7. 7. Coverage of education systems • Country notes: 19 education systems • Report covers about 45 education systems • Additional online tables for further countries Which countries are covered? The report covers innov Report Highlights: Did you know? Available in the report Available in the online version
  8. 8. examples of practices covered and of innovation in practices
  9. 9. 4th grade students practicing skills and procedures on computers in maths lessons Change in and share of students who frequently practice skills and procedures during maths lessons, 2007-2015, teachers report Notes: Darker tones correspond to statistically significant values. * refers to calculations based on other years, based on data availability. The OECD average is based on OECD countries with available data in 2007, 2011 and 2015. Source: Authors' calculations based on TIMSS Databases. On average between 2007 and 2015, 42 more students in 100 frequently practised skills and procedures on computers in maths lessons, reaching a 51% coverage Korea* Chile* Belgium(Fl.)* Portugal* Spain* NorthernIreland(UK)* Japan Ireland* Turkey* Poland* Finland* Germany Slovenia HongKong,China Singapore CzechRepublic Austria* England(UK) Alberta(CAN)* Sweden Hungary Italy Denmark Lithuania OECDaverage RussianFederation SlovakRepublic Quebec(CAN) Norway Netherlands Ontario(CAN) UnitedStates Australia NewZealand 2015 13 25 29 31 39 52 5 50 83 29 29 24 28 30 43 39 m 47 m 43 40 39 47 42 51 56 57 53 56 89 59 79 75 87 2011 28 40 43 43 48 58 2 46 76 20 15 31 29 40 39 37 35 31 40 44 31 42 22 31 41 41 31 31 51 84 25 61 59 81 2007 m m m m m m 1 m m m m 7 5 6 16 11 5 13 5 6 3 1 8 2 9 14 9 3 5 36 5 18 10 13 % of students -14 -14-15 -12 -9 -6 4 14 18 23 24 27 27 34 37 37 38 38 39 42 42 48 51 52 53 54 61 65 74 4 7 9 30 35 0 10 20 30 40 50 60 70 80 % point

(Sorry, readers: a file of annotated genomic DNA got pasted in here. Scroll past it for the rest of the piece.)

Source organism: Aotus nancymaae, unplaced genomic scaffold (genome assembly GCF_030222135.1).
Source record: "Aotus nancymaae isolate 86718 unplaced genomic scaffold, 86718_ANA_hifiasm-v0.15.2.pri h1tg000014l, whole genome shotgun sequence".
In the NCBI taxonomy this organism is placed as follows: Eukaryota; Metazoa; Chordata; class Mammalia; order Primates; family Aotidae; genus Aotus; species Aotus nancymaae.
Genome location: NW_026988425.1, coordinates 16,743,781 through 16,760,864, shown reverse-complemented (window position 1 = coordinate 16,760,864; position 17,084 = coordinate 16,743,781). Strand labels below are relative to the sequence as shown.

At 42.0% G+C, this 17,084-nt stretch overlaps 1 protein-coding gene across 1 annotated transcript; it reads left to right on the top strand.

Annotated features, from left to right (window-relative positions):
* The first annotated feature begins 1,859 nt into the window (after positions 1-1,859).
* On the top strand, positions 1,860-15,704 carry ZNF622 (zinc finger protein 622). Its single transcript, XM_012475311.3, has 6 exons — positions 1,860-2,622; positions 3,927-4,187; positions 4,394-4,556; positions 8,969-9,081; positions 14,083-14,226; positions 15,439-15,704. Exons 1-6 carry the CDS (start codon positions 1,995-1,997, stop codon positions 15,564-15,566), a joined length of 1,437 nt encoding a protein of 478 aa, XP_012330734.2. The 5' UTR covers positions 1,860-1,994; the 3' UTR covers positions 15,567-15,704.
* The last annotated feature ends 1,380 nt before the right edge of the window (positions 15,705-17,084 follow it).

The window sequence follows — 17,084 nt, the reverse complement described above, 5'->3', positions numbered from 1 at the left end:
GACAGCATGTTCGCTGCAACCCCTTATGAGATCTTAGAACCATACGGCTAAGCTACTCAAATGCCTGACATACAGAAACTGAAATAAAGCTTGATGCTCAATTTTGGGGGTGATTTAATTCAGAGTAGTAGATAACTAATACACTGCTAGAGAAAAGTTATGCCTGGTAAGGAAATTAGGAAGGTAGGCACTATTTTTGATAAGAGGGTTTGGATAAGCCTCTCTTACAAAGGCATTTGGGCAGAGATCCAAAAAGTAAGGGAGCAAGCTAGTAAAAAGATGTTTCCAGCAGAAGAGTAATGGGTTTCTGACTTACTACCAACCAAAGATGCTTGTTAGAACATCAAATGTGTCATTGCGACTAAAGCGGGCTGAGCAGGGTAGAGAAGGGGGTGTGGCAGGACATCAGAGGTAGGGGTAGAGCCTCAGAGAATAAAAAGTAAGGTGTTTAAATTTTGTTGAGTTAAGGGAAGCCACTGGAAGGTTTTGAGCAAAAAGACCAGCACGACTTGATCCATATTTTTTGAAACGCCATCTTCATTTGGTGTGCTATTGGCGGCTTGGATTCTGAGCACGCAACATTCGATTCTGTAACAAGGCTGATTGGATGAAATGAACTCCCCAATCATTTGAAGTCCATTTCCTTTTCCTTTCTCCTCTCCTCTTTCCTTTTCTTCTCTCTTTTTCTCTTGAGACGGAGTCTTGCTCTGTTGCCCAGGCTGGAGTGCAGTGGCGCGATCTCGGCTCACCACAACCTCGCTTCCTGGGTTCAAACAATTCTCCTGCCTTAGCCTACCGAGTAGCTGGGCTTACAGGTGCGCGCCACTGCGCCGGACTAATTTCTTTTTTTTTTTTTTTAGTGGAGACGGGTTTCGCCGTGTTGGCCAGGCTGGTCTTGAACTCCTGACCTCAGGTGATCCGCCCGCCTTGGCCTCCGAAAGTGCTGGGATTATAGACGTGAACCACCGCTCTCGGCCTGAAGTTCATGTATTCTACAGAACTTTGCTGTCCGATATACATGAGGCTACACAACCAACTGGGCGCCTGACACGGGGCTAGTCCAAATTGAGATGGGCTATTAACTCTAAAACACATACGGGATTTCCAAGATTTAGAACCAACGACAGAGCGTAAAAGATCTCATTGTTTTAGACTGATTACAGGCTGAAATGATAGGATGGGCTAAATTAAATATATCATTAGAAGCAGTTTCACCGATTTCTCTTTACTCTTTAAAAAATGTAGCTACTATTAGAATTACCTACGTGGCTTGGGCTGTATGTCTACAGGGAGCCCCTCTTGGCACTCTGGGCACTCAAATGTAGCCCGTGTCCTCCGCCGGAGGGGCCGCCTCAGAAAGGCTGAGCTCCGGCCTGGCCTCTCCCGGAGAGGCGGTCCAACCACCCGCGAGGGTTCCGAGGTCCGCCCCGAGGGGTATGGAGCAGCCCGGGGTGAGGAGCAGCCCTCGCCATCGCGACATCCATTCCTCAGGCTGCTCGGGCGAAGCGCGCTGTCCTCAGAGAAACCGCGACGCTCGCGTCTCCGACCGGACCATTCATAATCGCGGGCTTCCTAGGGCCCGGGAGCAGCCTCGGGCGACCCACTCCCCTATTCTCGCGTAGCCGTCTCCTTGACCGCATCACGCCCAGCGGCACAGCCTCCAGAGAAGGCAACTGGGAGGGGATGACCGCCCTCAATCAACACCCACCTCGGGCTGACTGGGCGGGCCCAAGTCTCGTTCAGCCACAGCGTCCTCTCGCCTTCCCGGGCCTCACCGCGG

10. 10. 4th grade students practicing skills and procedures on computers in maths lessons Change in and share of students who frequently practice skills and procedures during maths lessons, 2007-2015, teachers report Notes: Darker tones correspond to statistically significant values. * refers to calculations based on other years, based on data availability. The OECD average is based on OECD countries with available data in 2007, 2011 and 2015. Source: Authors' calculations based on TIMSS Databases. On average between 2007 and 2015, 42 more students in 100 frequently practised skills and procedures on computers in maths lessons, reaching a 51% coverage Korea* Chile* Belgium(Fl.)* Portugal* Spain* NorthernIreland(UK)* Japan Ireland* Turkey* Poland* Finland* Germany Slovenia HongKong,China Singapore CzechRepublic Austria* England(UK) Alberta(CAN)* Sweden Hungary Italy Denmark Lithuania OECDaverage RussianFederation SlovakRepublic Quebec(CAN) Norway Netherlands Ontario(CAN) UnitedStates Australia NewZealand 2015 13 25 29 31 39 52 5 50 83 29 29 24 28 30 43 39 m 47 m 43 40 39 47 42 51 56 57 53 56 89 59 79 75 87 2011 28 40 43 43 48 58 2 46 76 20 15 31 29 40 39 37 35 31 40 44 31 42 22 31 41 41 31 31 51 84 25 61 59 81 2007 m m m m m m 1 m m m m 7 5 6 16 11 5 13 5 6 3 1 8 2 9 14 9 3 5 36 5 18 10 13 % of students -14 -14-15 -12 -9 -6 4 14 18 23 24 27 27 34 37 37 38 38 39 42 42 48 51 52 53 54 61 65 74 4 7 9 30 35 0 10 20 30 40 50 60 70 80 % point
  11. 11. 4th grade students with computers or tablets available during reading lessons Notes: Darker tones correspond to statistically significant values. * refers to calculations based on other years, based on data availability. The OECD average is based on OECD countries with available data in 2006, 2011 and 2016. Source: Authors' calculations based on PIRLS Databases. Change in and share of students who have computers or tablets available during lessons, 2006-2016, teachers report On average between 2006 and 2016, 32 less students in 100 had computers (including tablets) available for use during reading lessons, reaching a 51% coverage